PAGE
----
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‘Renaissance Man’ (PG-13)

By Desson Howe
Washington Post Staff Writer
June 03, 1994

Director Penny Marshall's creative thermostat seems to have only two settings: Laugh and Cry. In "Renaissance Man," an extended, bear-hugging session between teacher Danny DeVito and the U.S. Army dunces he's hired to rehabilitate, she jerks that dial one way, then the other. The audience is forced to giggle, bawl -- and giggle again -- with Pavlovian regularity.

But this is not brilliant emotional manipulation. It's just the same sort of audience pandering Marshall picked up from all those years co-starring in "Laverne and Shirley."

In the movie, failed, middle-aged advertising executive DeVito finds himself filing for unemployment. Uncle Sam offers him a job he can't afford to refuse: teaching the Army equivalent of freshman English to eight sullen, slow-learning recruits.

After learning about his students' individual dreams and aspirations (rigged by screenwriter Jim Burnstein to be realized in time for the ending), DeVito gently jogs their minds with "Hamlet." Slowly but formulaically, they warm up to the Bard dude. "Damn!" says one, when he hears how Hamlet's father gets killed and his mother marries her murderous brother-in-law.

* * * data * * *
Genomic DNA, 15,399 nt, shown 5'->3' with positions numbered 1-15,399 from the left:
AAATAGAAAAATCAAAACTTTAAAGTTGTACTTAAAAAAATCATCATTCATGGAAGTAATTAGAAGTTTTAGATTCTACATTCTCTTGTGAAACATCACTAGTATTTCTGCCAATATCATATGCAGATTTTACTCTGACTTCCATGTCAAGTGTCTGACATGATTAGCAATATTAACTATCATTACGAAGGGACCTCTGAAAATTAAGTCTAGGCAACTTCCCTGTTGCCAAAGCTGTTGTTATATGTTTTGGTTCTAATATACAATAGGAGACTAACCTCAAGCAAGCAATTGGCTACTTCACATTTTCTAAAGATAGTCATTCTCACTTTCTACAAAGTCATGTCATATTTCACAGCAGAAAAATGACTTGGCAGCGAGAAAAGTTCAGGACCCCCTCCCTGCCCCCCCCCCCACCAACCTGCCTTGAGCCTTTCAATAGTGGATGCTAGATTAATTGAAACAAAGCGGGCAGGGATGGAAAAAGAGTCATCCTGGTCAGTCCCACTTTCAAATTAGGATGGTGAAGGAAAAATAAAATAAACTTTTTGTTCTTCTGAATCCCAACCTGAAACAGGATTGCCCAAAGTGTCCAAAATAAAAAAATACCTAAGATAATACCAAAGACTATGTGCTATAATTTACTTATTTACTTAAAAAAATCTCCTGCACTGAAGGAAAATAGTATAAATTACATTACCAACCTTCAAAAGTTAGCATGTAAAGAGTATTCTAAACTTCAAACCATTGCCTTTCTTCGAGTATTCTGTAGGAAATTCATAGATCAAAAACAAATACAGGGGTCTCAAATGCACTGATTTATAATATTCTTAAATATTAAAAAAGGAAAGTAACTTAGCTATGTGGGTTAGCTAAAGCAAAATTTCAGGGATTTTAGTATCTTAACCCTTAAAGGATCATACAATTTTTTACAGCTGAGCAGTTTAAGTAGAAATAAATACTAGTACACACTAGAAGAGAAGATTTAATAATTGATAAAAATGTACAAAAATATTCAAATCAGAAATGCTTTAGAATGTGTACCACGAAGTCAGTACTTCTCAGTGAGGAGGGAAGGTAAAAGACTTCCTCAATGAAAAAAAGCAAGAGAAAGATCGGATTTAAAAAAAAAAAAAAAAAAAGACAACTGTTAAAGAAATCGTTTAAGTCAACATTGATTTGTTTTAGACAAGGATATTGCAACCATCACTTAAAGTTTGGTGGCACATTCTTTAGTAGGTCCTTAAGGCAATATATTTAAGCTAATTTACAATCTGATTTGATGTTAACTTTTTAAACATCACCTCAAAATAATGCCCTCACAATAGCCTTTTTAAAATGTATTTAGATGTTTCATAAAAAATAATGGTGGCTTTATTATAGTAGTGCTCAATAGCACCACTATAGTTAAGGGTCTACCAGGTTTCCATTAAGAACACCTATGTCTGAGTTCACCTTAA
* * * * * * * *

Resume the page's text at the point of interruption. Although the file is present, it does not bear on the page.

While DeVito teaches the poetic handbook of life to his vulnerable charges, drill sergeant Gregory Hines (a pushover disguised as a leatherneck) forces the deadbeats through boot camp. A clash between teachers is inevitable. In the cheesiest contrivance of all, DeVito makes fun of Hines's obsession with punctuality, only to face the music from his aspiring scholars when he shows up to class late.

In this kind of movie, everybody learns. The students (including "A Different World's" Kardeem Hardison, Lilo Brancato Jr. from "A Bronx Tale," Stacey Dash, Kahlil "Juice" Kain and Mark "Marky Mark" Wahlberg) earn their renaissance stripes (kill; dig iambic pentameter). DeVito, too, has his moral homework. In the usual Hollywood family-deficiency subplot, he's divorced and too obsessed with his work and himself to show love to his daughter (Alana Ubach). All the little girl wants is a plane ticket to Mexico, so she can join her astronomy-club pals. A little love, a few hugs, some air fare dough. Come on, Danno, ya lugnut, get with the program.

Given the cringe-inducing, life-affirmative journey he has to undertake, DeVito is, at least, entertaining and reasonably persuasive as an exasperated, fallen yuppie. Although his splay-legged, vertiginous attempt to rappel down an assault tower tests the gag-o-meter, he is amusing. But there are limits to what he can do, especially in a movie in which his students perform a goofy, well-rehearsed "Hamlet rap" for his pleasure.

This Touchstone Pictures movie, which also features James Remar and Cliff Robertson (the two most understanding men in uniform ever on screen), could easily become a TV series. In this spinoff, "Fame"-in-fatigues show, friendly teacher DeVito (to be replaced by Edward James Olmos) would teach weekly sensitivity and self-esteem classes to hordes of crewcut misfits. And if that horrifying development ever takes place, I'd advise you to follow the Marshall plan: Turn the dial.

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